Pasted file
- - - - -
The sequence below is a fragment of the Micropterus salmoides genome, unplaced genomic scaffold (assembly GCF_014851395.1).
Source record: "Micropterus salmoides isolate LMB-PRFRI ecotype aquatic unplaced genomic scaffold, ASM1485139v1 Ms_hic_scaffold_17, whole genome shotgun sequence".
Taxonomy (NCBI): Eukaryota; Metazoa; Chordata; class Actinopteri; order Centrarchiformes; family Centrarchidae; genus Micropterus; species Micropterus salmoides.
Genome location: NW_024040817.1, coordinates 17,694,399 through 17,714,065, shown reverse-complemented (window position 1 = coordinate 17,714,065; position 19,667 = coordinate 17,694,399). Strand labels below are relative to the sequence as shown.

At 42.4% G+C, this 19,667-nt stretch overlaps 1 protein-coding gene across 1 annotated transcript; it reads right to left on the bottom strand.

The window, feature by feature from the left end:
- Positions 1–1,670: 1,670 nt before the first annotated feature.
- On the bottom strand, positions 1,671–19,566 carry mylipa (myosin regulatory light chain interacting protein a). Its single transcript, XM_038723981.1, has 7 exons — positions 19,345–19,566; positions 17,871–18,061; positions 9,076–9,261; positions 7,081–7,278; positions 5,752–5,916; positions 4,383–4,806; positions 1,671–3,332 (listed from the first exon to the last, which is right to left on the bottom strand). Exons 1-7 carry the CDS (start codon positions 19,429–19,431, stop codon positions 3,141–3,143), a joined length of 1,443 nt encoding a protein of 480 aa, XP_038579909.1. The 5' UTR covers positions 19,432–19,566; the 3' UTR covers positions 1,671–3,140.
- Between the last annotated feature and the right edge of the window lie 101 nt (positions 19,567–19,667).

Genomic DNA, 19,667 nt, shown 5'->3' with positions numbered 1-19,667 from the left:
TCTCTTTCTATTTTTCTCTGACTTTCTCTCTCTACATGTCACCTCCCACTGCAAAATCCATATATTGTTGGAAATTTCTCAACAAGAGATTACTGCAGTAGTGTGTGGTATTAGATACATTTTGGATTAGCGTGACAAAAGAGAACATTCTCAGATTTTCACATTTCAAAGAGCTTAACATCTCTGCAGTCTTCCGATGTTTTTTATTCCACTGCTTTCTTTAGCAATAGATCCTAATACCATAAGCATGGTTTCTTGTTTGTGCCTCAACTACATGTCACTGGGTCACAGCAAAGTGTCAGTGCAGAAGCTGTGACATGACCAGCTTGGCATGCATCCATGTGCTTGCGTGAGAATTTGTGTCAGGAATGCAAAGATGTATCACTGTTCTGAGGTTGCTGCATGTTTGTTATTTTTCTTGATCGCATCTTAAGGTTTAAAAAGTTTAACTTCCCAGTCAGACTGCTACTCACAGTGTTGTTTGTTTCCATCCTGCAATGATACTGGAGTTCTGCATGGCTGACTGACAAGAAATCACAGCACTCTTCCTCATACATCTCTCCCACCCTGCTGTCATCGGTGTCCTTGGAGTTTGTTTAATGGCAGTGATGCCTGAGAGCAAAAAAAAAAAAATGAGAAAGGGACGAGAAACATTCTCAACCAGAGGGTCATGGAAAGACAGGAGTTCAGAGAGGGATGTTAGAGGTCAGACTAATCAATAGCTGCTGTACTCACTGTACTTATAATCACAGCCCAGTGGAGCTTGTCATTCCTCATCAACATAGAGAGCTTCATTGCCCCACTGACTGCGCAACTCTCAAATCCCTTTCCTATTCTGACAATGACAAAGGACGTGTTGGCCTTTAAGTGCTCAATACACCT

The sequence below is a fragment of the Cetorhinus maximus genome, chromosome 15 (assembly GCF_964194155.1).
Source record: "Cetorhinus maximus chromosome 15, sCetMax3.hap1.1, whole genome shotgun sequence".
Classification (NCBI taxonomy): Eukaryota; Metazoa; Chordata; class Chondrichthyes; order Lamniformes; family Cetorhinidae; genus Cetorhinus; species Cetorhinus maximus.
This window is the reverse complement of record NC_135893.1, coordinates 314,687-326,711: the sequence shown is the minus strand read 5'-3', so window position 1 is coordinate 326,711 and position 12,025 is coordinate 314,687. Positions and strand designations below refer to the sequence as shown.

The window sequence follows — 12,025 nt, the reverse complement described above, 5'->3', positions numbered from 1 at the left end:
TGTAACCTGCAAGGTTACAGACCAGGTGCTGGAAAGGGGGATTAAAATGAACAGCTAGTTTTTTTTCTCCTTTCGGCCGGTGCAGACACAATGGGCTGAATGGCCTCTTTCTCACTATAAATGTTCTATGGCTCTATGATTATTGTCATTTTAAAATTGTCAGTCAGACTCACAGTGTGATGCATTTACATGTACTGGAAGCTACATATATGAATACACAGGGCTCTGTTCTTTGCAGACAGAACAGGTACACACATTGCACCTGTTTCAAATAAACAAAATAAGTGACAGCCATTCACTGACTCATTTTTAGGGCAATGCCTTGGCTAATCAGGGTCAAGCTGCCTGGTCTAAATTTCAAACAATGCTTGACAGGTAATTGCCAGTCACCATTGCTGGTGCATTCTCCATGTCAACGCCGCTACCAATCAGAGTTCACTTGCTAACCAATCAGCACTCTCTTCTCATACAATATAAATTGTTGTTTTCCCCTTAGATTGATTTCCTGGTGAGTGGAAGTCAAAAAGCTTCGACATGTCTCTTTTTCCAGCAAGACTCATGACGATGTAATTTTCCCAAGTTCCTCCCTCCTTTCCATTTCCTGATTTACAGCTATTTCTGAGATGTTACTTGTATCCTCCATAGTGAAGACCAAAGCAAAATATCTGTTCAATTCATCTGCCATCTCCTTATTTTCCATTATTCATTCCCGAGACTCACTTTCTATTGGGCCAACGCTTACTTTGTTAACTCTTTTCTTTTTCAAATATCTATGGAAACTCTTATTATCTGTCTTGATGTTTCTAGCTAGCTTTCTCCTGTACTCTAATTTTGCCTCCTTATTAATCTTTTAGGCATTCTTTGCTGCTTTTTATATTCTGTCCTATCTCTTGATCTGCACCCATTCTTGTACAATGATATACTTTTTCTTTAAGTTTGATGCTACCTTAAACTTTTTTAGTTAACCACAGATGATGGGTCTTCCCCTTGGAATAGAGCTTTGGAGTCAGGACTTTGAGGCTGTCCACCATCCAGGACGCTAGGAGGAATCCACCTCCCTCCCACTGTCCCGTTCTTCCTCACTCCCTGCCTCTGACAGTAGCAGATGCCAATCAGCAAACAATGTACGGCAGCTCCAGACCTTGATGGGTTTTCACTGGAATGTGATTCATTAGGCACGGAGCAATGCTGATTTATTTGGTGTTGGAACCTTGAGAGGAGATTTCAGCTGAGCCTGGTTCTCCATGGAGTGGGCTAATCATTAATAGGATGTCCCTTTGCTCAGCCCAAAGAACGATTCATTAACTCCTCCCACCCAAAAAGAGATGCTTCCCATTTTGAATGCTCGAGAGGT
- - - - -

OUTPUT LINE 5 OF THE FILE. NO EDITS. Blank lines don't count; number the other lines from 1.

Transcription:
At 42.4% G+C, this 19,667-nt stretch overlaps 1 protein-coding gene across 1 annotated transcript; it reads right to left on the bottom strand.